BIGGER THAN BASKETBALL
Tri-State Ballers AAU team using hoops to teach skills on and off court.
Sharon Brown, Special to TSDMemphis.com | 4/19/2017, 11:19 a.m.
Ball is life for coaches of the Amateur Athletic Union (AAU) team the Tri-State Athletic Group. But instilling the fundamentals of hard work and dedication off the court is golden.
According to the team website: “The goal of the Tri-State Athletic Group is to lead, develop and support the youth of today, through athletics by promoting responsibility, hard work, sportsmanship, teamwork and fellowship within a safe and positive environment. The organization strives to develop boys into men through athletics; physically, mentally, and spiritually.”
The team’s inaugural season began in 2015. It is classified as a 13U team — which means an athlete can be no older than 12 on August 31, 2017 under AAU guidelines.
There has been some backlash from former NBA players regarding AAU programs. Kevin Garnett recently commented in an interview on NBATV with Kevin McHale, “Our league now is at a point where we have to teach more than anything. AAU has killed the league.”
“We have integrity. We teach our kids truthfulness, integrity. We teach them that they have to earn everything that they do,” assistant coach Tobey Shaw said of The Tri-State Ballers, which operates under the Tri-State Athletic Group’s organization.
Shaw wholeheartedly agrees with Garnett to a certain extent. He explained, “I’ve been actually saying that for years and I’ve always said that the AAU is actually a cesspool because of the unfairness at times.
“I know for a fact that kids are held back one, two years, so they can shine,” he continued. “Often times a kid that’s 14 years old is playing with 12-year-olds. But with our team, our kids’ ages are our kids’ ages. Their skill level is their skill level. If we feel like they need to be playing up, we’ll tell the parent, ‘Hey, your child, your child needs to be playing up.’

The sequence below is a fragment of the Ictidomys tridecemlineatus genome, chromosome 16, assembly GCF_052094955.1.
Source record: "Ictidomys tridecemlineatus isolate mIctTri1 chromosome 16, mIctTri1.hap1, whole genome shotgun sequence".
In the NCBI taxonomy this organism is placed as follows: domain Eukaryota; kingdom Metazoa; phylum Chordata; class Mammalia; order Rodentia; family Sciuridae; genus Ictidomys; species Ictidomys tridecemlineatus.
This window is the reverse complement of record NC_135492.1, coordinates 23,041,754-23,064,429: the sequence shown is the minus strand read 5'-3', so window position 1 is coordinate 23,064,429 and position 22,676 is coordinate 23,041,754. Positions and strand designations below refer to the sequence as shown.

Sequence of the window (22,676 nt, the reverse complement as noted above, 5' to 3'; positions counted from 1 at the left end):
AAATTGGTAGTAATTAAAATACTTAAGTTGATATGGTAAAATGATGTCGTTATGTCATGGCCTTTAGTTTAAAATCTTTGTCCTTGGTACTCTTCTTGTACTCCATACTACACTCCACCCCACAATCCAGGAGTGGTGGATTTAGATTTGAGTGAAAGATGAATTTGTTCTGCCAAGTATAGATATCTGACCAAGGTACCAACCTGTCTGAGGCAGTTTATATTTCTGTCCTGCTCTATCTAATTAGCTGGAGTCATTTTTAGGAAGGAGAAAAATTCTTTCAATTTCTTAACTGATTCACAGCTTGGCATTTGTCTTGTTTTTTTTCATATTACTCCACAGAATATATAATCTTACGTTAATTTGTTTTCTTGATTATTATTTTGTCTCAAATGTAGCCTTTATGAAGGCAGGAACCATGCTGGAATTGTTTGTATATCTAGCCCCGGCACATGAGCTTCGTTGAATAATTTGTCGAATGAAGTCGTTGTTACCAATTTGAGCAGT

“It’s not about winning with us, even though winning is important. We teach life lessons first and that’s where integrity comes in.”
And players must earn their playing time — regardless of how talented they are or how vocal their parents are.
“We have 17 kids this year and last year we had 12,” Shaw said. “Playing time was limited. So we told the kids, ‘Hey, if you want to get out there and you want to earn a spot, you go on out there and you show, you play hard during practice. You show us something in the game, and you earn a spot. We’re not going to give it to you because this is an AAU team and your parents pay fees for this team.’
“That’s how we motivate these kids. We reward them with playing time. They make the most of their playing time when they get it.”
Head Coach Danny Trezvant knows the importance of giving back while doing it for his son and the community. “I played basketball basically, all my life since I was about six,” he said.
Trezvant offered a slightly different perspective regarding Garnett’s AAU comments. “I wouldn’t say that AAU has ruined but I would say that there are some that have taken advantage and caused it to have a bad name,” said Trezvant. “I would say what makes us different is we are teaching the kids the fundamentals, how to do things right. There have been several AAU teams I have been involved with prior to starting our own team and some things that I saw that I didn’t like. Integrity is the utmost and highest with us and that is what we are trying to teach these kids too.”